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Key Elements for Successful Museum Design

There are 2 types of people in this world.

The type that goes to museums.

And the type that wouldn’t enter a foot into a museum.

And unfortunately, much like most things, the type that wouldn’t step foot into a museum unless they were forced to by an external force (think school trip, parents, or that first date with the person you thought was going to be “the one”) is growing in the age of technology.

So again, like just about everything, museums are having to rethink their design to stay relevant in the age of technology.

To stay relevant, you, as the interior designer, must keep multiple things in mind to make it a success. And we have four key points that will help you out!

The first is Purpose & Mission.

The Morgan Library & Museum in New York City - Photo Courtesy of CN Traveler

This has nothing to do with staying relevant to today’s society and more to do with being relevant to the purpose of the museum. The first step in designing any space is what determines the purpose and mission of this space. And this is specifically important in museums.

For example, if you were designing a Titanic Museum, you probably wouldn’t design it like you would an art museum…

So, start by figuring out the purpose and mission of the museum and it will give you a starting point for your design.

Next, you must consider the Flow.

Photo Courtesy of Xovis

When designing a museum, the key is that the museumgoers get to see every part of the museum and the directions should be very obvious and practical so that there is no confusion.

Think of every Ikea ever and replicate that in your museum design. It keeps flowing through each space and it’s always obvious where the next spot to move to is.

R & R

Le Cafe Marly - Photo Courtesy of Beau Marly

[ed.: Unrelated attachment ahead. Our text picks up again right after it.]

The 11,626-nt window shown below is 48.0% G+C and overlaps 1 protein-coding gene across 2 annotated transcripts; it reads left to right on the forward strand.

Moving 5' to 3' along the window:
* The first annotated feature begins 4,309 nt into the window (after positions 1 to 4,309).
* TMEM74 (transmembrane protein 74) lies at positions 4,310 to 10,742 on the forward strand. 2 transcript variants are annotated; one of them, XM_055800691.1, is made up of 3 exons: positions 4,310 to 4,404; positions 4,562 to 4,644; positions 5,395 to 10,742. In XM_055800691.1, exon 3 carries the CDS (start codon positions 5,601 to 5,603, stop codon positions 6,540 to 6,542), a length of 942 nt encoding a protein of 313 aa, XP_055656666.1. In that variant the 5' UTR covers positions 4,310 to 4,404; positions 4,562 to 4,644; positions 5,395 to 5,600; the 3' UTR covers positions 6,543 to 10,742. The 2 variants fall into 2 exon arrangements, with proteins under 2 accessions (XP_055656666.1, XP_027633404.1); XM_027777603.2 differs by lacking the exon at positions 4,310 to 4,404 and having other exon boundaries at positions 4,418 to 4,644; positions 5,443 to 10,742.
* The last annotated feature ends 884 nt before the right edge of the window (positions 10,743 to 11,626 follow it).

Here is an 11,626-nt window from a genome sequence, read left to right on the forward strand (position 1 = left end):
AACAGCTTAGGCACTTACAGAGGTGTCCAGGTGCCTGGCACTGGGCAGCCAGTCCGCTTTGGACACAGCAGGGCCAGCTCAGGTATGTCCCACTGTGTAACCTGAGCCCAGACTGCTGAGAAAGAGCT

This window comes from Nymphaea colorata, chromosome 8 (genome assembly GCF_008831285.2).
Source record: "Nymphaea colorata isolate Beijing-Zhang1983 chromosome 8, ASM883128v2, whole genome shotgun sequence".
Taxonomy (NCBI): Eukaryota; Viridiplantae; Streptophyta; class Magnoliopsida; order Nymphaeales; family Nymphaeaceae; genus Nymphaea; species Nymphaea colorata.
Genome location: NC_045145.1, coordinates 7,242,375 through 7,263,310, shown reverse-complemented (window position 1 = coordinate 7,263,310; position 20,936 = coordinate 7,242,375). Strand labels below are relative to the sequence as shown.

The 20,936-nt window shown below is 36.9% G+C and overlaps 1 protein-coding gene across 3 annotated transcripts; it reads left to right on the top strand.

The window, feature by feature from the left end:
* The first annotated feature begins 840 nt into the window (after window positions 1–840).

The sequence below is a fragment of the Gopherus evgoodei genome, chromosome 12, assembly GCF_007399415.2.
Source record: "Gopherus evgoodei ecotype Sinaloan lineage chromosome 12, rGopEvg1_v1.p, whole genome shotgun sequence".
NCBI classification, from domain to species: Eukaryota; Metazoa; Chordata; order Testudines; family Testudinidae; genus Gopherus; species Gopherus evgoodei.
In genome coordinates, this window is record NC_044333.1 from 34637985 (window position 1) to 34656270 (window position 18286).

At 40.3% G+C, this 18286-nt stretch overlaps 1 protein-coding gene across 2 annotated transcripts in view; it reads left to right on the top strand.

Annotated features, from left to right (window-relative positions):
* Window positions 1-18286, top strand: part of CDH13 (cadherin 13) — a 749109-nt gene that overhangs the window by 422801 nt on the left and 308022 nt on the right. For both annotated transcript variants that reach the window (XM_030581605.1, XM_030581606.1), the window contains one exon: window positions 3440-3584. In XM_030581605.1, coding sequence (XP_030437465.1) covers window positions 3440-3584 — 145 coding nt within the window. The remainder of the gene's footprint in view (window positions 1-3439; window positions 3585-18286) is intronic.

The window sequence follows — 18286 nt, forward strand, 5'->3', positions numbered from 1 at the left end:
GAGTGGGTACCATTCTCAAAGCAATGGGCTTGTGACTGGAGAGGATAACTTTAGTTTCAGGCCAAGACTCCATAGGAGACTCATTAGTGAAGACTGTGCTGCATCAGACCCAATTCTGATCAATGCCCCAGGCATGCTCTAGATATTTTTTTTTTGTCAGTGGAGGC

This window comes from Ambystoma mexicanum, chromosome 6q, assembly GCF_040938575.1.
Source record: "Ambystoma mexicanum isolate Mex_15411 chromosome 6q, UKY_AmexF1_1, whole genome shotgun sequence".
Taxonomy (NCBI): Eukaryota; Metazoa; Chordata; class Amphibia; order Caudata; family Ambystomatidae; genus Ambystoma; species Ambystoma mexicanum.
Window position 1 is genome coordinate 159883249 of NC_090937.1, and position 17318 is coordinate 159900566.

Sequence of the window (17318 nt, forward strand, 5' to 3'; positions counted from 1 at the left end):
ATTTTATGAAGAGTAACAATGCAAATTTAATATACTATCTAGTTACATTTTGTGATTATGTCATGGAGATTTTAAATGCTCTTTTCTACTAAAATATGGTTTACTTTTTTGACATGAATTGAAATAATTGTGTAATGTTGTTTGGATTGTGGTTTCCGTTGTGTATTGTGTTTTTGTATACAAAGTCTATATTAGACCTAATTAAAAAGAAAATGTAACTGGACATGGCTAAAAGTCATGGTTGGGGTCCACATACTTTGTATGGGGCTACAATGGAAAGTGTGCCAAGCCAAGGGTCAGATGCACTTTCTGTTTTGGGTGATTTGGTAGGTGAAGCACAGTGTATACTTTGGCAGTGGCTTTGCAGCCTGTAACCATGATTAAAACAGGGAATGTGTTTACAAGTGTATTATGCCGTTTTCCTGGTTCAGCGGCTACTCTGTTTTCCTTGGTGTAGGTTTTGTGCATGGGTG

And now to stay relevant in 2024.

Museums have noticed that people are (generally speaking) less interested in wandering through spaces full of words and history if there is no reason to be doing it. Because, again, generally speaking, everything you can see in the museum you can find online if you are interested.

So, they are bringing in the idea of R&R.

And what’s R&R, you ask?

Well, it stands for Retail and Restaurants.

If your first date forces your non-museum-goer-self to wander through a museum, with the promise of a fine dining dinner at the end, you may be a little more willing to go on that second date…!

Essentially, the retail and restaurants are to appeal to the type of people who are a little less likely to head out of their comfort zone and go to a museum. Because what do people love more than spending money and eating food…! 😄

So, keep this in mind, maybe have that as the “Swedish meatballs” at the end of the museum flow. A place to buy things related to the museum or a space to grab a coffee or sit down and enjoy a meal is the best reward for taking an interest in the museum.

Plus, it adds another way to add a little more revenue to your bottom line!

And finally, potentially the most important if you ask soft-seating manufacturers…


Royal Aviation Museum of Western Canada - Flexxform Project

We might just start a new trend…


Retail, Restaurants, and Rest.

Make it a thing y’all.

Anyways, rest is also important, because museums are generally quite large and require walking. So having spaces sprinkled throughout the whole museum where people can sit to study the exhibit or simply rest their feet is highly important.

And you want to make sure these spaces are comfortable enough to give your customers the best experience.

So, that’s where Flexxform comes in…!

Reach out to add some Rest to your museum design, with Flexxform furniture –


Design Display. (2019, May 7). New Trends in Museum Design. Retrieved from Design Display:

Fidanci, E. A. (2023, June 21). Guide to Design Best Interior Spaces #3 - Museum. Retrieved from IllustrArch:

Flynn, L. (2010, August 11). 7 new trends in museum design. Retrieved from Building Design + Construction:



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